Q

LEAP and PEAP

I've recently heard a lot about how the 802.11 wireless networking Protocol is very unsecured. I've read about the new security systems such as LEAP and PEAP I am wondering what these are and what is the difference is? The original 802.11 standard provided weak access control based on shared key authentication. Stations communicating with a given access point (AP) must possess a hex "password". Stations use this value to respond to...

a challenge, proving they know the password. APs that require shared key authentication will only associate with stations that pass this challenge.

Group passwords are weak in general, but 802.11 shared keys are even worse. The same shared keys are used for authentication and data encryption. Due to weaknesses in 802.11 Wired Equivalent Privacy (WEP), an attacker can capture encrypted frames and analyze them, eventually determining the key used to encrypt them. Once the attacker has the shared key, not only can he decrypt frames, but he can also present himself as an authentic user.

Because the 802.11 standard did not include a protocol to dynamically update keys, most 802.11 cards and APs are manually configured with values that are used indefinitely. An attacker that guesses or cracks this static key can use it for quite awhile, and it might not be so easy to reconfigure every station to replace a compromised key.

LEAP and PEAP are extensible authentication protocols that provide stronger authentication for newer 802.11 WLANs that support 802.1X port access control. LEAP is a Cisco-proprietary protocol; PEAP is a newer draft that is gathering support to become an Internet standard. Cisco has already released code that supports PEAP and is expected to phase out LEAP. There are also other EAP types like EAP-TLS (already a standard, included in Windows XP) and EAP-TTLS (another draft, supported by clients from Funk et al). Rather then muddy the waters by explaining all of these EAP types, I will just discuss on PEAP at a high level.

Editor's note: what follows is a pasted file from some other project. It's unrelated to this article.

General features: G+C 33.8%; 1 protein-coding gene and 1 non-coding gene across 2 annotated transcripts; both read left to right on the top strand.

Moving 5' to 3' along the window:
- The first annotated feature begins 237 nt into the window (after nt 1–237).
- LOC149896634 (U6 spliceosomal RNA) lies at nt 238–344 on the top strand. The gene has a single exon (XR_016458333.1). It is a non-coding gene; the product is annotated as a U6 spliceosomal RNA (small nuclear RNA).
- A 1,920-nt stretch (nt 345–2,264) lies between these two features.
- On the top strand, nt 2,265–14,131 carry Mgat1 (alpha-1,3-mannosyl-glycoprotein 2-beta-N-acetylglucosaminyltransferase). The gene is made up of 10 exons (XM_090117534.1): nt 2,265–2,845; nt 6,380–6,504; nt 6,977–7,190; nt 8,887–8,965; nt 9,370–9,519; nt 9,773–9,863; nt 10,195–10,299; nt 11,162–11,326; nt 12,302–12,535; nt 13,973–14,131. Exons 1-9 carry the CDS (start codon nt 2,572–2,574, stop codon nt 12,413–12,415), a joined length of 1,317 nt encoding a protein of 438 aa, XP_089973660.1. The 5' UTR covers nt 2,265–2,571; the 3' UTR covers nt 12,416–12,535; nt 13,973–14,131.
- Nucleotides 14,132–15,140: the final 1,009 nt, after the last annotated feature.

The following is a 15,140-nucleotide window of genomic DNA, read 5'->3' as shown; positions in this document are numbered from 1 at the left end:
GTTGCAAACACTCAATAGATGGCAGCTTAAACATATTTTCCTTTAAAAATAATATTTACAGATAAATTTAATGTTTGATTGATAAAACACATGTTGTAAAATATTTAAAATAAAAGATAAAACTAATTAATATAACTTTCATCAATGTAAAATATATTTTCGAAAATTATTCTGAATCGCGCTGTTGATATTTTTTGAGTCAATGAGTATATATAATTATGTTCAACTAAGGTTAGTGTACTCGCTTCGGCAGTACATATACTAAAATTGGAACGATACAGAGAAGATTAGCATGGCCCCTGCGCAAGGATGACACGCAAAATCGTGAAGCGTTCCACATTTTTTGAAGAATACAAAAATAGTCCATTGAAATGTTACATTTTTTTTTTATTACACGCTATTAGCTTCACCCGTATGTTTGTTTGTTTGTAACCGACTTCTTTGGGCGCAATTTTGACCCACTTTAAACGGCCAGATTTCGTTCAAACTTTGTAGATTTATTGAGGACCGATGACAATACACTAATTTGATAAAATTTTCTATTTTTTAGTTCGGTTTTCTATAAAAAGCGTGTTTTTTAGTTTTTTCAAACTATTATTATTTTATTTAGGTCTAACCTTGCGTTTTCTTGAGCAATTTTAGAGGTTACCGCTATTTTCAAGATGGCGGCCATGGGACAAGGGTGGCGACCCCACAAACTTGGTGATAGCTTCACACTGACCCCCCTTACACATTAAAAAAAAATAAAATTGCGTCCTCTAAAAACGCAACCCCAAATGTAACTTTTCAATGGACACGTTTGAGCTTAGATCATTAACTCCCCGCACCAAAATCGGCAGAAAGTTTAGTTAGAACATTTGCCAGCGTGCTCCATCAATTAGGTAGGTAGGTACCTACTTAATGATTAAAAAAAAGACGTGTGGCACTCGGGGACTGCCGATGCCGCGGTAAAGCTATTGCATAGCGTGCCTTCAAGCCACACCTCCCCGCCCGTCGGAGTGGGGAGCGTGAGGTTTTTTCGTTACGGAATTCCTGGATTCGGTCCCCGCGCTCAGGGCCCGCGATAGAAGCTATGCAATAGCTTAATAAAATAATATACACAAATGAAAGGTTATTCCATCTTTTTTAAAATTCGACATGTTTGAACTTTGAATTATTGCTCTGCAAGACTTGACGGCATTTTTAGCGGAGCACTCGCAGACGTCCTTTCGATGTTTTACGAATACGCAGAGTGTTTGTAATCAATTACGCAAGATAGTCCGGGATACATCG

802.1X lets WLAN stations and authentication servers authenticate each other. The AP sits in between these two and only permits successfully authenticated users to access to the wired network. PEAP is the protocol that carries authentication data. Unlike shared key authentication, PEAP creates a secure channel (a TLS session) over which the WLAN user can be authenticated with legacy credentials. For example, PEAP can authenticate your Windows username and password against a Windows 2000 Active Directory domain, without making this auth info susceptible to sniffing or offline dictionary attack.

When 802.1X and PEAP are combined with another emerging improvement called TKIP, dynamic WEP keys can be delivered to authenticated stations. Not only does every station get its own encryption keys, but those keys have a finite lifetime, after which the station must either be re-keyed or terminated. An attacker might still capture encrypted frames, but there is less traffic to analyze, it is harder to crack the key, and a compromised key is much less useful.

So, you can see that the combination of PEAP and TKIP address the worst security vulnerabilities associated with shared key authentication and WEP encryption. To learn more, including the differences bewteen LEAP and PEAP, visit these URLs:

Microsoft Article on PEAP with MS-CHAPv2: http://www.microsoft.com/technet/columns/cableguy/cg0702.asp

Cisco WLAN Security White Paper: http://www.cisco.com/en/US/products/hw/wireless/ps430/products_white_paper09186a00800b469f.shtml

This was first published in October 2002

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